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Renee Petrina, DNJF/Temple 2004, was an editing intern on the metro copy desk of The Washington Post. Today she edits at The Indianapolis Star in Indiana. She graduated from Penn State in December 2004 and started at The Florida Times-Union within a month. Her second week on the copy desk, Jacksonville hosted the Super Bowl, so it was definitely baptism by fire. Renee spent about 18 months in Jacksonville before moving to The Indianapolis Star. At the Star, Renee focuses specifically on A and metro sections as well as some business editing. In addition to time on the rim, she frequently serves as wire editor, booking the A section, attending budget meetings and coordinating with the A1 editor, who’s in charge at night. Renee is a member of the news room diversity committee, which works to help staff understand implicit biases and stay focused on inclusive coverage. She continues involvement with the Society of Professional Journalists, which she joined in college. Renee has coordinated two training sessions for SPJ’s national convention.

In the DJNF/Temple boot camp, we were in a cold room with the blinds closed, cramming our heads full of information and striving to check every last thing. During my internship on the metro copy desk of The Washington Post, it was the same focus. Just a few stories a night and practical mental exhaustion when I got home. I was being challenged, and I loved it.

Now that I’m a full-time copy desker, a few things have changed. I still work in frigid conditions (it seems wasteful to have space heaters under our desks AND the air turned on, but our pleading has not swayed the building manager) and I still can’t see out any windows. But I’m not editing nearly as intensely.

On occasion, I question the tradeoff. Could I do my job better, spending every second operating at 110%? What about making sure I’m fully relaxed every day when I walk in? It’s possible. But then I wouldn’t have a life.

At The Indianapolis Star, I’m lucky to be part of a team of talented nightside journalists who create a culture of success. Even with dwindling resources and gallows humor over pending Gannett layoffs, we continue to work for better headlines and engaging story selection in the service of readers. I’m proud of that.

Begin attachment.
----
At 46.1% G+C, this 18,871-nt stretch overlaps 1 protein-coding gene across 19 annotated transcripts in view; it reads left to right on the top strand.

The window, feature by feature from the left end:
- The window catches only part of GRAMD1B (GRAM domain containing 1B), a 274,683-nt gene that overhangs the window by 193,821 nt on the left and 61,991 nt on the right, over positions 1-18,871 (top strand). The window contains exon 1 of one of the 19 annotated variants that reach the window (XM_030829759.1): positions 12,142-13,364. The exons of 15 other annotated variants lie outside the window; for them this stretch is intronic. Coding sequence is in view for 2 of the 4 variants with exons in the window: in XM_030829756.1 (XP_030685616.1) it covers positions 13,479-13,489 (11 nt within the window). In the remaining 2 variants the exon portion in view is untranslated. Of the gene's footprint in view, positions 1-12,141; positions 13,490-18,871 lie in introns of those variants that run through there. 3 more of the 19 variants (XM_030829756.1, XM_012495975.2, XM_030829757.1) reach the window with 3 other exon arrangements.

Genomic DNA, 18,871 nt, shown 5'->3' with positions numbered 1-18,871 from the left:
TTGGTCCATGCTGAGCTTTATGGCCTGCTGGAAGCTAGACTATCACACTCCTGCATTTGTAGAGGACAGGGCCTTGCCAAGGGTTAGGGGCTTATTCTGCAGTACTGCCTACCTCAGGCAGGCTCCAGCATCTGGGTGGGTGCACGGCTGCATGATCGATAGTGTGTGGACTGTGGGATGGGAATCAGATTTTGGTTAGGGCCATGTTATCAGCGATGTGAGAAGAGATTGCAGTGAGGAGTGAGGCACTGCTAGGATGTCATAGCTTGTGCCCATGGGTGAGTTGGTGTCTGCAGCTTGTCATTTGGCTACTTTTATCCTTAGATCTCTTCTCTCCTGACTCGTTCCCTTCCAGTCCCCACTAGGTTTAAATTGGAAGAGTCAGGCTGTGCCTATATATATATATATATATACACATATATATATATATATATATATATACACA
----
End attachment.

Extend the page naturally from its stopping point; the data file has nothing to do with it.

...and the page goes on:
But I’m proud, too, of my work outside the Star. I volunteer 200 hours a year at the world’s largest children’s museum. I learned to country line dance as a form of exercise. I have a strong group of friends from diverse backgrounds and career paths whom I can count on to sing karaoke, go out on the town or just play board games. I’m involved in my faith community, and I serve on a few boards. And I value my time at home, where I bake and hang out with my pets.

I could devote every drop of my being to copy editing, but I love the tradeoffs too much. And in a world where layoffs just keep happening, it’s better that I have those community involvements. Quite simply, it gives me something to do if I lose my job. And if I’m spared the cuts, I’ll keep volunteering and dancing and baking and generally going 100 mph, because it keeps me on the pulse of my community and makes me a better journalist.

(Obligatory what-I’ve-been-up-to-over-past-four-years graf: Trained with Trayes, moved to D.C. in house across from Bob Woodward, totaled my car on Night 2 of the internship, gained nickname “Crash” from said totaling, spent internship pay on new car, went back to college, wrote thesis, wore mortarboard to get Penn State degree and medal, moved to Jacksonville, Fla., worked copy desk during Super Bowl, did not get suntan, got really into SLR photojournalism, spent all my free time volunteering at a humane society, created outreach program from news room into schools, brought dessert to work every Saturday, learned to appreciate all the things my parents ever did for me, was recruited away to Indianapolis, drove for two days with my cat to much colder climate, started wire editing, became de facto wire editor for six months, unexpectedly met awesome friends in a honky tonk bar, got addicted to Facebook, learned a lot about dinosaurs, taught said dino knowledge to kids at The Children’s Museum of Indianapolis, became de facto computer expert of copy desk, adopted a second cat that showed up on doorstep, lost belongings in burglary, learned the generosity of others after said burglary, visited fellow Trayes ’04 survivor Emily Veach, sent my suitcase with her to Hong Kong, joined diversity committee at work, joined alumni board for alma mater’s student paper, avoided requests for blog entry because I didn’t have a photo, finally wrote this.)

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